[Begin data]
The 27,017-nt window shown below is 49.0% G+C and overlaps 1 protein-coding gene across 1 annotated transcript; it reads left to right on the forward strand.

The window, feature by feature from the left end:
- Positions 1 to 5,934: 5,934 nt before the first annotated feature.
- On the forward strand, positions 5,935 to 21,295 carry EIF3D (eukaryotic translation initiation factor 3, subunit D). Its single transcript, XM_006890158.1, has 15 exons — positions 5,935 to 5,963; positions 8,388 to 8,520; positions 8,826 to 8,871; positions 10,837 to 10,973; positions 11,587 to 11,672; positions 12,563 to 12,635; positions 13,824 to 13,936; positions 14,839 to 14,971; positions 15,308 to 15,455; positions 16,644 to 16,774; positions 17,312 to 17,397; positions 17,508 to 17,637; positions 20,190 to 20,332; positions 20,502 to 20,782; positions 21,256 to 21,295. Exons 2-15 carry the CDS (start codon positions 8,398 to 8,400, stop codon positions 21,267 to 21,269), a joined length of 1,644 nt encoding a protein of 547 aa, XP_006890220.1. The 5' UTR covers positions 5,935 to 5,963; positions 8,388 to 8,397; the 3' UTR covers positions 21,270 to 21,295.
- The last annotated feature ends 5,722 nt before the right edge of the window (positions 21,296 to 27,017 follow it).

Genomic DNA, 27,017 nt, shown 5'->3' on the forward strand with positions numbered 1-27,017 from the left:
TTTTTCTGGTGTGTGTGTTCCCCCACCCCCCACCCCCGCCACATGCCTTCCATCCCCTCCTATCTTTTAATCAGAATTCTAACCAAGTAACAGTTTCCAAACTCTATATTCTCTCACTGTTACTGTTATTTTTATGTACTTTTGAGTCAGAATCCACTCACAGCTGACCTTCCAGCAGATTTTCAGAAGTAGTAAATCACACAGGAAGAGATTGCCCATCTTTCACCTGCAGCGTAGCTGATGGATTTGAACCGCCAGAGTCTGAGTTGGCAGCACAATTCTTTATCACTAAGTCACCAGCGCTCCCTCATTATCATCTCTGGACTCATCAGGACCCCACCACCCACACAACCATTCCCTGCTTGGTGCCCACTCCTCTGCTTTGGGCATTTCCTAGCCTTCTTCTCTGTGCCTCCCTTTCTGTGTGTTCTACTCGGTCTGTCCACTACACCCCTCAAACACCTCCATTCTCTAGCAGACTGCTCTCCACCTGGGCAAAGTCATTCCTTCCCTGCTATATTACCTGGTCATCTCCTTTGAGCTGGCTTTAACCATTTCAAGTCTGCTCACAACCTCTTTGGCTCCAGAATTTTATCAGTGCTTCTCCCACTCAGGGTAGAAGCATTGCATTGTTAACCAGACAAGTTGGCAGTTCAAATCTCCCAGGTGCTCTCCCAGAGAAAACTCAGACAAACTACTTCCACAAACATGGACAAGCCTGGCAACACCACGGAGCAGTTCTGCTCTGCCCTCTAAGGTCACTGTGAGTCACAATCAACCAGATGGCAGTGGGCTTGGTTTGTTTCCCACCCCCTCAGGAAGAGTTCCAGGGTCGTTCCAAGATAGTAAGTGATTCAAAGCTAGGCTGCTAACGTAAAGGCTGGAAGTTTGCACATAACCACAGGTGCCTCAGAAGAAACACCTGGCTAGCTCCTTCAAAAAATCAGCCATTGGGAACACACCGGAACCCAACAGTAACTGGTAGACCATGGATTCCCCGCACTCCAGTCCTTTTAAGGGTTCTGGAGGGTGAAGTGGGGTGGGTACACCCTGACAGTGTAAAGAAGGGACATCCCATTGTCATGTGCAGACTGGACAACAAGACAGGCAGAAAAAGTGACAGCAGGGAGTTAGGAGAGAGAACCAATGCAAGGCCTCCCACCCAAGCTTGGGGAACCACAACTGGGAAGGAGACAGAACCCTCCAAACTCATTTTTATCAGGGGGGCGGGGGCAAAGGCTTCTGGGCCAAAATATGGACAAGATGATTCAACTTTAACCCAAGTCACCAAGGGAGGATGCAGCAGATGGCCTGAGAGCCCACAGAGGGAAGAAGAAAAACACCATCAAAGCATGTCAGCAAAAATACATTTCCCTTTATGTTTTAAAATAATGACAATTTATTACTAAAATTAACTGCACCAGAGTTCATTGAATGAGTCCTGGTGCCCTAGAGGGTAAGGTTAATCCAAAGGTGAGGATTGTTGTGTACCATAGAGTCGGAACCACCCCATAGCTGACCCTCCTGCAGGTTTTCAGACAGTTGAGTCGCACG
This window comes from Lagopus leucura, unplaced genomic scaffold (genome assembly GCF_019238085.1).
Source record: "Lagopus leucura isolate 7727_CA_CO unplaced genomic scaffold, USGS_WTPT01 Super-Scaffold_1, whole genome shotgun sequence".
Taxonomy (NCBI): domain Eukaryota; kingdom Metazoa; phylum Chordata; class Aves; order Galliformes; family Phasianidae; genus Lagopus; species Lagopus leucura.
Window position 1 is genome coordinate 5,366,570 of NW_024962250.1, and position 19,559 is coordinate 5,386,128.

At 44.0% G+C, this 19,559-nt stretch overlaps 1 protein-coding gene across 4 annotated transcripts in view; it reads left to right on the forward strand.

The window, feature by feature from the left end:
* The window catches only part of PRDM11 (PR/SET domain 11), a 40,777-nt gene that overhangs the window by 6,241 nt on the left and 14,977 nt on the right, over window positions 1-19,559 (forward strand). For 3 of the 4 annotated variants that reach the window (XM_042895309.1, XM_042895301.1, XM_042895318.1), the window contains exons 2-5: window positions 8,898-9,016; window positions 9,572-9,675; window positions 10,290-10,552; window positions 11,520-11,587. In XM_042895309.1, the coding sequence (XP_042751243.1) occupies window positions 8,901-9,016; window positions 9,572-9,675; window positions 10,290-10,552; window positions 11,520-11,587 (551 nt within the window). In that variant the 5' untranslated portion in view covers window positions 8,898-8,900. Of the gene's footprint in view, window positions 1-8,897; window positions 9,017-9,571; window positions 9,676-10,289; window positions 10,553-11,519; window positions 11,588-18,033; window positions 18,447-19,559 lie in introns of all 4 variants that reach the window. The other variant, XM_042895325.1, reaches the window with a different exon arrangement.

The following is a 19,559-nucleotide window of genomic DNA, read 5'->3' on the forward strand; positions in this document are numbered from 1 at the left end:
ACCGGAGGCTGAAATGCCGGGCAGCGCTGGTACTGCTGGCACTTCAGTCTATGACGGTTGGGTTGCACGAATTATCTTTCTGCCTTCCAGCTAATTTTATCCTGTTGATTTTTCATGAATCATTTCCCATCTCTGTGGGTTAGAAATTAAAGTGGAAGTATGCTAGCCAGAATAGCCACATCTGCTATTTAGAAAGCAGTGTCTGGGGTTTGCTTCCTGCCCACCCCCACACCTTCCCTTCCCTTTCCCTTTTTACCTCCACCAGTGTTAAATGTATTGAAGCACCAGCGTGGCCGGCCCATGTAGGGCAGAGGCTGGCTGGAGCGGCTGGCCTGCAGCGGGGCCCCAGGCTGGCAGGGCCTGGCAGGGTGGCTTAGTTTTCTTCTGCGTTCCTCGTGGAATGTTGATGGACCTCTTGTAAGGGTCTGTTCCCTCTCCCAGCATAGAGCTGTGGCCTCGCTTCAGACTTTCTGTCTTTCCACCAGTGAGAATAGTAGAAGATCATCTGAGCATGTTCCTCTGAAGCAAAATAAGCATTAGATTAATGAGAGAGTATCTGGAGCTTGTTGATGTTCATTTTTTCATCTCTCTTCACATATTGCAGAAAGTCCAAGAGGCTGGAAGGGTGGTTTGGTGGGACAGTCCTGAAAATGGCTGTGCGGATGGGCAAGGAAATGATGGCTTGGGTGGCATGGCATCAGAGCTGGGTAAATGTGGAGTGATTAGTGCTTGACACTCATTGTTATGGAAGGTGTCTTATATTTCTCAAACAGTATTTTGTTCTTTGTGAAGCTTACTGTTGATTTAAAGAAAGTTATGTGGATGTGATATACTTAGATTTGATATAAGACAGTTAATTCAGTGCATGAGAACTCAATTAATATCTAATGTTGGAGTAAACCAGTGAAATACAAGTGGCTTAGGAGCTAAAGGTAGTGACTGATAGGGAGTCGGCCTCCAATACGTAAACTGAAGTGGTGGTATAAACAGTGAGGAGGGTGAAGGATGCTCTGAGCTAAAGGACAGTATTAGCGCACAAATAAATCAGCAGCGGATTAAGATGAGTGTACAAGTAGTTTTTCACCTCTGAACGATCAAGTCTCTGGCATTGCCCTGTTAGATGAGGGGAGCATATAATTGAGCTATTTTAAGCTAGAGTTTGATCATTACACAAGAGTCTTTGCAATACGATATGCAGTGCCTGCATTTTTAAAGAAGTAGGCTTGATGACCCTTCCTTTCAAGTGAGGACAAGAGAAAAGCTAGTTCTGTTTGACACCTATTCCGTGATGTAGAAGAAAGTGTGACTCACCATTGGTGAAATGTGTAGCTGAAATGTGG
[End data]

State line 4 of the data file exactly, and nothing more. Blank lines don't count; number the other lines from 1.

- On the forward strand, positions 5,935 to 21,295 carry EIF3D (eukaryotic translation initiation factor 3, subunit D). Its single transcript, XM_006890158.1, has 15 exons — positions 5,935 to 5,963; positions 8,388 to 8,520; positions 8,826 to 8,871; positions 10,837 to 10,973; positions 11,587 to 11,672; positions 12,563 to 12,635; positions 13,824 to 13,936; positions 14,839 to 14,971; positions 15,308 to 15,455; positions 16,644 to 16,774; positions 17,312 to 17,397; positions 17,508 to 17,637; positions 20,190 to 20,332; positions 20,502 to 20,782; positions 21,256 to 21,295. Exons 2-15 carry the CDS (start codon positions 8,398 to 8,400, stop codon positions 21,267 to 21,269), a joined length of 1,644 nt encoding a protein of 547 aa, XP_006890220.1. The 5' UTR covers positions 5,935 to 5,963; positions 8,388 to 8,397; the 3' UTR covers positions 21,270 to 21,295.